A story that follows a New York woman (who doesn't really have an apartment), apprentices for a dance company (though she's not really a dancer), and throws herself headlong into her dreams, even as their possibility dwindles.
The US President and UK Prime Minister fancy a war. But not everyone agrees that war is a good thing. The US General Miller doesn't think so and neither does the British Secretary of State ... See full summary »
Luke and Kate are coworkers at a brewery who spend their nights drinking and flirting heavily. One weekend away together with their significant others proves who really belongs together and who doesn't.
Frances lives in New York, but she doesn't really have an apartment. Frances is an apprentice for a dance company, but she's not really a dancer. Frances has a best friend named Sophie, but they aren't really speaking anymore. Frances throws herself headlong into her dreams, even as their possible reality dwindles. Frances wants so much more than she has but lives her life with unaccountable joy and lightness. Written by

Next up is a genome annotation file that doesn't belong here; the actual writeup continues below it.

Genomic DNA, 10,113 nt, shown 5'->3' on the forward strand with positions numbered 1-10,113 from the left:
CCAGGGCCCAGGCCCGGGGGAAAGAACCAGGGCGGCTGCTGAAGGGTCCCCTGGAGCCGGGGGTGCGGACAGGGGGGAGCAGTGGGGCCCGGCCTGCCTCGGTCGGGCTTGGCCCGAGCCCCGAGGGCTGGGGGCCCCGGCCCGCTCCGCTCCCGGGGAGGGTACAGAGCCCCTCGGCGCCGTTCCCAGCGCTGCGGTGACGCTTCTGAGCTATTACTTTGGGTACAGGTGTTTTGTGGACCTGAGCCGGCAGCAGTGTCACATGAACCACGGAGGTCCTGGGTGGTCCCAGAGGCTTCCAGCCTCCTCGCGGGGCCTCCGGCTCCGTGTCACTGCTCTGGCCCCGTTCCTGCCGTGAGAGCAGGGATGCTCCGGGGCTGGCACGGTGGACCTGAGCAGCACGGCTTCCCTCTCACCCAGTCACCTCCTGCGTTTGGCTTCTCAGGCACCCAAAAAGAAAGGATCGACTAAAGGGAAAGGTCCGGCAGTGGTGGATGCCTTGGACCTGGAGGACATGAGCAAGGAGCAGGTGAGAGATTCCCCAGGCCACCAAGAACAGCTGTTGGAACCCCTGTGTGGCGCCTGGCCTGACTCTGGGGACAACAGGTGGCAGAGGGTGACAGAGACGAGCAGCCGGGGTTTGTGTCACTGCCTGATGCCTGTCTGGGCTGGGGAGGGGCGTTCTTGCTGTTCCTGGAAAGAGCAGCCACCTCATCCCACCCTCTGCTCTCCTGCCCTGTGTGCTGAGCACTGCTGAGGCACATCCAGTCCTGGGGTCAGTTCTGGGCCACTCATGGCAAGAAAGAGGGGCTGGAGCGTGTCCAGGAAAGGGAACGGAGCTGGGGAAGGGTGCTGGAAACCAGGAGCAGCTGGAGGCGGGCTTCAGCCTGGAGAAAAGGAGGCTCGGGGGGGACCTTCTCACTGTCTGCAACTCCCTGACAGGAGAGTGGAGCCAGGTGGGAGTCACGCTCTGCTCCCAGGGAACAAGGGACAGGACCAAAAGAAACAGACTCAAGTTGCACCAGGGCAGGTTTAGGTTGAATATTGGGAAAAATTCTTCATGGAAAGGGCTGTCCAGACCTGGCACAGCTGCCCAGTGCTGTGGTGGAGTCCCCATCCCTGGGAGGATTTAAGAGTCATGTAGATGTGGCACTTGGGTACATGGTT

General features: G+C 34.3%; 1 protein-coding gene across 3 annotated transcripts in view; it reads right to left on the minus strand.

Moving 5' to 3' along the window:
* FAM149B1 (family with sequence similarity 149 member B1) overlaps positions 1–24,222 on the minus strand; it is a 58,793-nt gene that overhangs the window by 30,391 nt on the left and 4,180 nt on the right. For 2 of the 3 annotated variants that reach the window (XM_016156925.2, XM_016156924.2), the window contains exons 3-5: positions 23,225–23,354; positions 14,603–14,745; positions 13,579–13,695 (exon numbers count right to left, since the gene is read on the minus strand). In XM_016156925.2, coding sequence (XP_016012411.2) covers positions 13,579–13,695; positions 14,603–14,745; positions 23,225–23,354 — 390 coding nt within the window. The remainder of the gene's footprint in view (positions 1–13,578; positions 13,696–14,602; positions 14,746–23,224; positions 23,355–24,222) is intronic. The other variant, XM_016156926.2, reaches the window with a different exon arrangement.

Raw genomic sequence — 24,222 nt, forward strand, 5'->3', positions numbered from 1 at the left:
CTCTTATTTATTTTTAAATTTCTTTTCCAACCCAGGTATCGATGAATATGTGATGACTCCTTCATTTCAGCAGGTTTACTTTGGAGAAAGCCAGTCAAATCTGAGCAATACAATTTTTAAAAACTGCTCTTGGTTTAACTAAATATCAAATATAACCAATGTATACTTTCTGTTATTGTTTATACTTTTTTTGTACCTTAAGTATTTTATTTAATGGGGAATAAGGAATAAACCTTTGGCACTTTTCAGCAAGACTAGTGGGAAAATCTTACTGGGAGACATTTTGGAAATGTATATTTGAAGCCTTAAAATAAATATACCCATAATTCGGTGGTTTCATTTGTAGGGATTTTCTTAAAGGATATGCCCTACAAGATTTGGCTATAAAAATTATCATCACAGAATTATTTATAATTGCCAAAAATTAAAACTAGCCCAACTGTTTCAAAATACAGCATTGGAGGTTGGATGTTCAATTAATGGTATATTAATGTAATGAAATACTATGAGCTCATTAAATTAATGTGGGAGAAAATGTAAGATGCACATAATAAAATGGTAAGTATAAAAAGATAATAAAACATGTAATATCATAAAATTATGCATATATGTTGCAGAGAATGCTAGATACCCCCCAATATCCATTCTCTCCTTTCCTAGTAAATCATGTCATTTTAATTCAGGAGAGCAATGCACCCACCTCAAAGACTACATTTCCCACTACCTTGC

Can't really decide how I feel about this film. It was somewhat intriguing, beautifully shot (in black and white), and the lead character was perfectly cast. I love quirky characters in independent movies, but most of the time I couldn't decide if Frances was incredibly endearing or incredibly annoying. Immature, yes. Quirky, yes. Childlike, yes.
I didn't by any means hate this movie, but I did not love it as much as others. It is a film like no other, and worth a watch, but it left me feeling ambivalent. There was really no plot, which made sense because Frances didn't really seem to have any clearcut goals or ambitions (other than being a dancer, which wasn't ever going to happen). She lived moment by moment and the film took us on her journeys even though I am not sure they served much of a purpose.
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